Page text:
The drought in Russia and the floods in Pakistan that have affected wheat production will impact food prices as in 2007-08, says a senior official of the World Food Programme.
WFP Deputy Executive Director Ramiro Lopes da Silva says: “The world is not yet there,” because the outlook for global wheat production is still positive. “But if countries start reacting to the phenomenon by imposing export bans, import duty and that kind of restrictions that start distorting the market, … we have the risk of having an inflationary trend on food prices in 2011 and 2012,” he told The Hindu here.
Mr. Lopes da Silva heads the External Relations for the WFP and is a globally acclaimed expert on Emergency Operations. He is here looking for a new outlook for relations with India that contributes $20-$30 million to the WFP a year. One of the main players in the WFP's support to the school-feeding programme in Afghanistan, India donates high-energy, high-protein biscuits for one million schoolchildren.
“Taking into account the successes India has had — despite the challenges in achieving food security and nutrition levels — in several areas, including food production, we believe we can take lessons from here to other countries and vice versa. Countries such as Chile, Brazil and Egypt are examples which have overcome in different context with different challenges,” Mr. Lopes da Silva said.
“The political commitment and how to achieve those goals for a country that spends $17 billion on the public distribution system are important lessons that one can take from India to other countries that do not make even an effort.”
At the same time, Mr. Lopes da Silva feels that one learns lessons even from difficulties such as India's problems with targeting, the management of the supply chain and access and consumption within the broad food security approach. “We remain in dynamic dialogue with India and other countries and serve as a platform to connect them in a multi-lateral manner. For instance, India can learn from Brazil the technique to prevent post-harvest losses, or about the management supply chain and about biometrics.”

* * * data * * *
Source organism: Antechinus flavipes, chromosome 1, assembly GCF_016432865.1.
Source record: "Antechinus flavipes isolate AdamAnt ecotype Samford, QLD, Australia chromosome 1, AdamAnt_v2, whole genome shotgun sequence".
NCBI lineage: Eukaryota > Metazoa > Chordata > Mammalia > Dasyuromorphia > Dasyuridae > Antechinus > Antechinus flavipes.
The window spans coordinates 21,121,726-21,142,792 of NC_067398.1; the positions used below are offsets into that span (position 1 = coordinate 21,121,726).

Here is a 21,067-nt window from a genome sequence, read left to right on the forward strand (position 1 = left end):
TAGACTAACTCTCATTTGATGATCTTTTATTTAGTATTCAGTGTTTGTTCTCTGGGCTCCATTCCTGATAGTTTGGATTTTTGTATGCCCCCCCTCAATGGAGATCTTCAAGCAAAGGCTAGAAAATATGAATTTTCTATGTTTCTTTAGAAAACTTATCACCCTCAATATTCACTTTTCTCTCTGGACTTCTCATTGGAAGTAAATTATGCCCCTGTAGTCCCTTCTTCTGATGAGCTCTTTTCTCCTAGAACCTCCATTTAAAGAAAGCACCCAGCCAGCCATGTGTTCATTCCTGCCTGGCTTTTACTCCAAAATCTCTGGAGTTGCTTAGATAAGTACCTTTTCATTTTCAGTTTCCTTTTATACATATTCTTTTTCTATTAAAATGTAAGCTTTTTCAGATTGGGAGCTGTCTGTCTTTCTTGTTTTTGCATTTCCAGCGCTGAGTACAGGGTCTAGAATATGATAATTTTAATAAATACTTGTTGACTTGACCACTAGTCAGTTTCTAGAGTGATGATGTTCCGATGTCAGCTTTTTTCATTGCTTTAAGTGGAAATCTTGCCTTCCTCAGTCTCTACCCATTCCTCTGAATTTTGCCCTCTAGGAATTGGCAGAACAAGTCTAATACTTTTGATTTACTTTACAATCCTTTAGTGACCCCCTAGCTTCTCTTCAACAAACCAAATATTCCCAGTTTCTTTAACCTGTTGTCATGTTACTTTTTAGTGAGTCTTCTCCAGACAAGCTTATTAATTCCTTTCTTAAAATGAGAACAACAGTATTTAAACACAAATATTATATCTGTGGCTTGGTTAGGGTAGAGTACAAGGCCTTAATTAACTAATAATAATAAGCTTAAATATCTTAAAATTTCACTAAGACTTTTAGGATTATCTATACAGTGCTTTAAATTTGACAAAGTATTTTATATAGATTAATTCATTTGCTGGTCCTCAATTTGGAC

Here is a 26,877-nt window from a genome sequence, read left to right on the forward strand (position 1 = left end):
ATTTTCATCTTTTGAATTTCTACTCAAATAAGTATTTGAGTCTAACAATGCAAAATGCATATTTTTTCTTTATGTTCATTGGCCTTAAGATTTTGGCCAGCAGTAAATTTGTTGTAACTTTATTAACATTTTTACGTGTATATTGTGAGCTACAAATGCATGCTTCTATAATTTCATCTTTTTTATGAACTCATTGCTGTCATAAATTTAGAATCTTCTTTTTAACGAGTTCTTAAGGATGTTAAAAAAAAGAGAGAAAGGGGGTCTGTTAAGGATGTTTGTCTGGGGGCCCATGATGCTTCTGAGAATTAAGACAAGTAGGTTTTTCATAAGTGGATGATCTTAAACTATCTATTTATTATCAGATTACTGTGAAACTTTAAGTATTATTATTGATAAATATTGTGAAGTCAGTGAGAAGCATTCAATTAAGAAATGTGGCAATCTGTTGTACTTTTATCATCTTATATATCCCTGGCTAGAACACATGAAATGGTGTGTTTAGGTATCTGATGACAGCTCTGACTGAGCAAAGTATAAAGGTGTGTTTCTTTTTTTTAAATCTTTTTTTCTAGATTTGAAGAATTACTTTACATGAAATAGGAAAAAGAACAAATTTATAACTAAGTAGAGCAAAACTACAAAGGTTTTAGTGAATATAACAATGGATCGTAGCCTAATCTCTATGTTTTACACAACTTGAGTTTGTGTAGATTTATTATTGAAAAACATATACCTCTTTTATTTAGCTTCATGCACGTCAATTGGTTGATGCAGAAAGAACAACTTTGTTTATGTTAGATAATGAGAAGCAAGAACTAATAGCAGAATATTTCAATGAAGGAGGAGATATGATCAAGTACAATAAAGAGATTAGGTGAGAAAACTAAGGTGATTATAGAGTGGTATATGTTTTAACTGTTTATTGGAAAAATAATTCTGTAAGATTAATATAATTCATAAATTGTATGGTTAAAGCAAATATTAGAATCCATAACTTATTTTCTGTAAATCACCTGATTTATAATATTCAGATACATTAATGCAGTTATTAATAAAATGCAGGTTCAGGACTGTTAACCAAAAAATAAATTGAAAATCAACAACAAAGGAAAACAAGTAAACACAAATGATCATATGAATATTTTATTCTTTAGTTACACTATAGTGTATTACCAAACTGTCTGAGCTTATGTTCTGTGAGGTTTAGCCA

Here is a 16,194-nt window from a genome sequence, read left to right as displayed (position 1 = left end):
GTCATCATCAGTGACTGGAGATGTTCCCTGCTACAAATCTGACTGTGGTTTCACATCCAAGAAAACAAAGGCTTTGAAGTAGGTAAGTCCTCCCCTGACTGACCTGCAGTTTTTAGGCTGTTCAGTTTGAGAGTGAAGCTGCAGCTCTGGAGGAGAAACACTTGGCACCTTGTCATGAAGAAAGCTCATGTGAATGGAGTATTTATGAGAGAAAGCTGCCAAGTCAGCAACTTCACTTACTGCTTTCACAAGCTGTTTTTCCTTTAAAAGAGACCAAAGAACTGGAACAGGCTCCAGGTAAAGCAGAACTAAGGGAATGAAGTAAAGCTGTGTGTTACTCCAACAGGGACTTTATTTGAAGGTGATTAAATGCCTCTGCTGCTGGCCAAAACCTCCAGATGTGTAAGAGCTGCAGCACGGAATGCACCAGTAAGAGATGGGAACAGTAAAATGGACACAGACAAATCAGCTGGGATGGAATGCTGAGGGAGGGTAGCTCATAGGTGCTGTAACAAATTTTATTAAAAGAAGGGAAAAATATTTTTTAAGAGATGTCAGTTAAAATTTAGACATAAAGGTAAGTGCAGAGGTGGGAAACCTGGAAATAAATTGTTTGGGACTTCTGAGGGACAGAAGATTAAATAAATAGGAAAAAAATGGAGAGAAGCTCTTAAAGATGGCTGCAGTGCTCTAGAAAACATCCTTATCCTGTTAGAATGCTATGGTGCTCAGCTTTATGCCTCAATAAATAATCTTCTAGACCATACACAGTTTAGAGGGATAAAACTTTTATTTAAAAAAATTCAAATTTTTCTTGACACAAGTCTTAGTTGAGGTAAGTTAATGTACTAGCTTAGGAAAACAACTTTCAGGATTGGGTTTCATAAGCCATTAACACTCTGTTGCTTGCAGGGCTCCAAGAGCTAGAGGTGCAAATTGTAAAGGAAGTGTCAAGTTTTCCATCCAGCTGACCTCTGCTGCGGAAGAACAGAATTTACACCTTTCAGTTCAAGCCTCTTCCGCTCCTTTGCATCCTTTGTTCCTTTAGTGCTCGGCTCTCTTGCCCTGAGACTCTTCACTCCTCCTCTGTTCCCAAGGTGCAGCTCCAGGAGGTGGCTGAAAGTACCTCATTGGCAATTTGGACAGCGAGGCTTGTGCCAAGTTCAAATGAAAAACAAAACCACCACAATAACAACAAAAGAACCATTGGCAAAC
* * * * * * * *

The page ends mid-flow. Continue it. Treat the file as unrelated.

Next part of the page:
On the debate on whether India's public distribution system should be targeted or universal, Mr. Lopes da Silva said that somehow social protection has to be targeted. Governments and institutions provided a safety net for those who fell below a certain benchmark, so it had always to be a targeted social programme.
“Although it is not much spoken about, the United States has [a] public distribution system. The big difference is that the PDS in the U.S. is in the form of food stamps: the beneficiaries use the booklets [of food stamps] to buy food commodities in super markets… It is not universal. It is for those who fall below a benchmark, and I know that the food stamps in the U.S. have expanded to double what it used to be because of the economic and financial crisis and unemployment,” he said.
“The concept of universal should be for everybody who is below a certain benchmark. The benchmark itself has to be dynamic. When incomes increase, so does the cost, and the benchmarks have to be responsive to that new context.”
As for the debate on the Right to Food in India, Mr. Lopes da Silva said the right of a person to have access to adequate food so that he can lead a healthy and productive life is a basic human right.
“In my view, the Food Security Act should be the conveyor of a broader vision for moving on to the next level of food production, processing food, improving the produce made available to the population. It should be legislation that has the vision to mobilise the society — the private sector, state institutions, the academic world towards the next challenge in India's journey to achieving food security. It has to go beyond the PDS.”